I am a self-help addict, a full-blown junkie. Whenever I feel myself falling into a funk, which is at least a few times a year, I turn to any number of resources, ranging from therapists and life coaches to self-help books and self-empowerment CDs. Some of my favorites have been The Secret, The Artist’s Way, Tony Robbins, and of course, the guru herself, Oprah.
What I’ve noticed in all of my self-helping, there are a few common threads among all of them, one of which is the simple, yet sometimes challenging concept of gratitude.
Though the words “thank you” become an integral part of our lexicon at a young age, the notion of being grateful, of feeling gratitude, is a concept that goes beyond those two little words that trip so easily off our tongues with little thought. Gratitude is a way of living, of seeing the world, through a positive light. In fact, I see it as a way of shedding light.
My “funks” typically come when I have burnt myself out and have fallen pray to any number of life’s pitfalls, like seeing the grass as greener, wanting what the Jones’ have, and drinking from a half-empty glass. You should see the raucous pity parties I throw myself!
But at some point, mid-party, I get sick of hearing myself complain like a broken record and I climb my way out of the mess. Enter self-help outlets listed above.
Once I begin to put my energy and thoughts towards positive thinking, like being grateful for the things that I DO have, I notice a change. My mood improves, I actually like my husband and the things that are getting me down, or green with envy, seem more manageable.
2010 was one big funk for me. Some friends dubbed it as my mid-life crisis, which it very well could’ve been. Many factors helped me emerge from that dark time, like counseling, exercise and a lot of hard emotional work, but if I had to pinpoint one factor in particular, it would be gratitude. I re-framed my thinking and realized how much I had to be grateful for, and then, I began to show my gratitude in big and small ways. That could be an entirely separate post (this one is already wordy enough!).
Instead of being bummed about the size of my house, I became thankful that I have minimal square feet to clean, that we have a private pool ten yards away and incredible neighbors, including Ms. Elizabeth who watch our kids for us occasionally and has become a dear friend.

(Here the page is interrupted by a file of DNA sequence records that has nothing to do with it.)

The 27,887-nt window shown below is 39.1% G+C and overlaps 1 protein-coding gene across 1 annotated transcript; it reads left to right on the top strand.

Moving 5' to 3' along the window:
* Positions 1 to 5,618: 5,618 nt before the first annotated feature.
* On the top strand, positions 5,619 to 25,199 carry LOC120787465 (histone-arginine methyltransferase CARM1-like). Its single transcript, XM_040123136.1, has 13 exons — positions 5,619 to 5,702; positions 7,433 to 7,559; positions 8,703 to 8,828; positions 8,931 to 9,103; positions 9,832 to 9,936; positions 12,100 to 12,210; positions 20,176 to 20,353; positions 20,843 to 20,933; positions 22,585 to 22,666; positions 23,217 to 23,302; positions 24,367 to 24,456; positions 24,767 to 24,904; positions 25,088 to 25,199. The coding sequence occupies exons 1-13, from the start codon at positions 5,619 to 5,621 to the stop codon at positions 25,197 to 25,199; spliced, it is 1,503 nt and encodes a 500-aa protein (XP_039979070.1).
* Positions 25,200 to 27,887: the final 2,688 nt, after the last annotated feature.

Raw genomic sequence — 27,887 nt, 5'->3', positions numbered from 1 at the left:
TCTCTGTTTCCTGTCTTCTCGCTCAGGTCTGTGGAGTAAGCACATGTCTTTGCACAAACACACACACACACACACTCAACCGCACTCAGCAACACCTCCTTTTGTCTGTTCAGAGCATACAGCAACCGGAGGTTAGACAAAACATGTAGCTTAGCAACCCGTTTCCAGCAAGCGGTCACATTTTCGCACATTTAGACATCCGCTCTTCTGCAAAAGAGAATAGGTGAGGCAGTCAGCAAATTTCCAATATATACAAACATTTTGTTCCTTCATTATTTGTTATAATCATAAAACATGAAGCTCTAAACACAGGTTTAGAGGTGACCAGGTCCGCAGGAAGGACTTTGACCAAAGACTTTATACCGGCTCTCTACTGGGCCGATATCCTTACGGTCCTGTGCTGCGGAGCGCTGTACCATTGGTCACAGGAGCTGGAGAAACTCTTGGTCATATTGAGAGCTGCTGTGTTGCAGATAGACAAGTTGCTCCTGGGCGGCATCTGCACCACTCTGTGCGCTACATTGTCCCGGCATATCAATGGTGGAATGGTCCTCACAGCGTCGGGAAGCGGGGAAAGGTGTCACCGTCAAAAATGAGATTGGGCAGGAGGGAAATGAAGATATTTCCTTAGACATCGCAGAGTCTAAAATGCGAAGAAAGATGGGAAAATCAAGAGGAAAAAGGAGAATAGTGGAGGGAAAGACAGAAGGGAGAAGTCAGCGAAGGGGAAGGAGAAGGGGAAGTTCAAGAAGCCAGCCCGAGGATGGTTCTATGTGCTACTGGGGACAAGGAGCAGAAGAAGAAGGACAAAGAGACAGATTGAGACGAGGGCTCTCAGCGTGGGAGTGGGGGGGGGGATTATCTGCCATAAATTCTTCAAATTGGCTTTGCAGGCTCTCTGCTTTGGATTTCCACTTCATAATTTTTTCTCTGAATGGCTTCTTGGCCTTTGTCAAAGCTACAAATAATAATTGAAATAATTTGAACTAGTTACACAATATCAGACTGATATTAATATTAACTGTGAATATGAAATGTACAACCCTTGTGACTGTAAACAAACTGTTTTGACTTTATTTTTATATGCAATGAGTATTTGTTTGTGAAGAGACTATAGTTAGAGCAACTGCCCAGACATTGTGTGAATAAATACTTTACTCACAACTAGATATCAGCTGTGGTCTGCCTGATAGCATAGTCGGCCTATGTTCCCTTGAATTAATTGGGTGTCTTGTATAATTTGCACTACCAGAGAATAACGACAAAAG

I stopped bitching and moaning that I didn’t fit into a certain size jeans and instead felt grateful that I have a healthy body that can run, dance and swim, all of which I started doing, and ironically enough, in turn, helped me fit into the jeans I wanted to fit into.
I stopped finding fault in everything my husband did, and I instead focused on all his incredible attributes and the things he does right, including how he raps my presents.
When I fill my mind with thoughts of gratitude, I find that there is no room for negativity; for the what ifs or the woe is mes. There is only light.
The most perfect, poignant example of using gratitude to turn a dark situation to light is a recent blog post from a fellow blogger named Jessica. Jessica writes a blog called Four Plus an Angel. She lost a daughter, one out of three baby triplets, just a few days after they were all born. Last week she wrote an inspiring post about the day that her little girl would’ve turned four.
Through tears I read her words. Her pain was palpable and almost too much to read, yet I read on, because beyond the pain, there was light. She wrote about how close her family ties are now as a result of their tragedy, and about how she now finds beauty in life, the life she must go on to live, fully and happily, if not only for herself, but for her other children.
The post concluded with a sentence that stuck with me:
“For two days or 100 years, life is a gift. I will live my life forever grateful that I was the one chosen to carry the treasure that is you.”
We all experience pain, sadness, frustration, loss, and rejection, in varying forms, yet we also all have incredible blessings that for some reason periodically get lost under a cloud of negativity. Choosing gratitude is always the best answer, even when it doesn’t seem possible. Even when it seems like there is nothing to be grateful for, if we looks close enough, we can bring light to any situation by giving thanks for it.
This diatribe on gratitude was sparked by my introduction to Cerra.com, an online community that helps women strive to find balance in their lives, through “seven intentions,” one of which is gratitude. The other six intentions are loving kindness, grounded, creative energy, wisdom, inspiration and courage. Gratitude happens to be the one that resonates with me the most, though I’m sure I could write a complete thesis on all of them.
What intention speaks to you most? What inspires you to grow as a person? Is there a negative situation in your own life that you have turned around by using gratitude?
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Good luck and thanks for reading. *wink*
This is a sponsored conversation written by me on behalf of Cerra. The opinions and text are all mine. Official Contest Rules.